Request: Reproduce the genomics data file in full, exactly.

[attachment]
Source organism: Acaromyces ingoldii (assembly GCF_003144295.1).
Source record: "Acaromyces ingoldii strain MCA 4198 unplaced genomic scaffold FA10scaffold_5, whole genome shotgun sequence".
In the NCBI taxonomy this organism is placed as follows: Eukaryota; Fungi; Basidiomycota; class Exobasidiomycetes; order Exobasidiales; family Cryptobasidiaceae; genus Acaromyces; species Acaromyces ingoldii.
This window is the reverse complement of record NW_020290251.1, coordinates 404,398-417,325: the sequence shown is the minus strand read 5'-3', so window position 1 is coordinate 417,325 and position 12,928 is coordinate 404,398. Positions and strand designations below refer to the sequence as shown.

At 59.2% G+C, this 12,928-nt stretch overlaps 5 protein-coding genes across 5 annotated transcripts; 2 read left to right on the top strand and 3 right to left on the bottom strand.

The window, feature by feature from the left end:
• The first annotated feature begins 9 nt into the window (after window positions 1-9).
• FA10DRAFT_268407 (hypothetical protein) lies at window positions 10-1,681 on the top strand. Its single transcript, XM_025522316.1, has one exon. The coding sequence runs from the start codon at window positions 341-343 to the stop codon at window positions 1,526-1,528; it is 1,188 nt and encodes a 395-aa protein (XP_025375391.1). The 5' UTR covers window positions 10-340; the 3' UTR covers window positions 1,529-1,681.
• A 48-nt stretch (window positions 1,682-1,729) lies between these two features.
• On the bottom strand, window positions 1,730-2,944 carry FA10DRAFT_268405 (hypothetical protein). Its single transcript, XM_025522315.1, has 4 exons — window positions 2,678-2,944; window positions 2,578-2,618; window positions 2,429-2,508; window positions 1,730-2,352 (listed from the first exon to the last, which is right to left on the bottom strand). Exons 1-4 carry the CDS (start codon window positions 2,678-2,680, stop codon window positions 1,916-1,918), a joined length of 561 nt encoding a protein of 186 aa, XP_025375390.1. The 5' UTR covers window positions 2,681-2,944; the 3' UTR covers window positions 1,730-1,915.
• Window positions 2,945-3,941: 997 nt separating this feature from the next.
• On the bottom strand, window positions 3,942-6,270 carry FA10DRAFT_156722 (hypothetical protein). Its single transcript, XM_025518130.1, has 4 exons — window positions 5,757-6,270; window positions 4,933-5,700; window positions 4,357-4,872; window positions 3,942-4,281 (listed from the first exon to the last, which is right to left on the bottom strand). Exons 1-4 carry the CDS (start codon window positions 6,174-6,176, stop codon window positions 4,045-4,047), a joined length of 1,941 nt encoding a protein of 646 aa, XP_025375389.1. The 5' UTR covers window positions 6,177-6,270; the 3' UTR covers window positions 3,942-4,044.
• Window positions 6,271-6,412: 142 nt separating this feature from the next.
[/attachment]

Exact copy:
Source organism: Acaromyces ingoldii (assembly GCF_003144295.1).
Source record: "Acaromyces ingoldii strain MCA 4198 unplaced genomic scaffold FA10scaffold_5, whole genome shotgun sequence".
In the NCBI taxonomy this organism is placed as follows: Eukaryota; Fungi; Basidiomycota; class Exobasidiomycetes; order Exobasidiales; family Cryptobasidiaceae; genus Acaromyces; species Acaromyces ingoldii.
This window is the reverse complement of record NW_020290251.1, coordinates 404,398-417,325: the sequence shown is the minus strand read 5'-3', so window position 1 is coordinate 417,325 and position 12,928 is coordinate 404,398. Positions and strand designations below refer to the sequence as shown.

At 59.2% G+C, this 12,928-nt stretch overlaps 5 protein-coding genes across 5 annotated transcripts; 2 read left to right on the top strand and 3 right to left on the bottom strand.

The window, feature by feature from the left end:
• The first annotated feature begins 9 nt into the window (after window positions 1-9).
• FA10DRAFT_268407 (hypothetical protein) lies at window positions 10-1,681 on the top strand. Its single transcript, XM_025522316.1, has one exon. The coding sequence runs from the start codon at window positions 341-343 to the stop codon at window positions 1,526-1,528; it is 1,188 nt and encodes a 395-aa protein (XP_025375391.1). The 5' UTR covers window positions 10-340; the 3' UTR covers window positions 1,529-1,681.
• A 48-nt stretch (window positions 1,682-1,729) lies between these two features.
• On the bottom strand, window positions 1,730-2,944 carry FA10DRAFT_268405 (hypothetical protein). Its single transcript, XM_025522315.1, has 4 exons — window positions 2,678-2,944; window positions 2,578-2,618; window positions 2,429-2,508; window positions 1,730-2,352 (listed from the first exon to the last, which is right to left on the bottom strand). Exons 1-4 carry the CDS (start codon window positions 2,678-2,680, stop codon window positions 1,916-1,918), a joined length of 561 nt encoding a protein of 186 aa, XP_025375390.1. The 5' UTR covers window positions 2,681-2,944; the 3' UTR covers window positions 1,730-1,915.
• Window positions 2,945-3,941: 997 nt separating this feature from the next.
• On the bottom strand, window positions 3,942-6,270 carry FA10DRAFT_156722 (hypothetical protein). Its single transcript, XM_025518130.1, has 4 exons — window positions 5,757-6,270; window positions 4,933-5,700; window positions 4,357-4,872; window positions 3,942-4,281 (listed from the first exon to the last, which is right to left on the bottom strand). Exons 1-4 carry the CDS (start codon window positions 6,174-6,176, stop codon window positions 4,045-4,047), a joined length of 1,941 nt encoding a protein of 646 aa, XP_025375389.1. The 5' UTR covers window positions 6,177-6,270; the 3' UTR covers window positions 3,942-4,044.
• Window positions 6,271-6,412: 142 nt separating this feature from the next.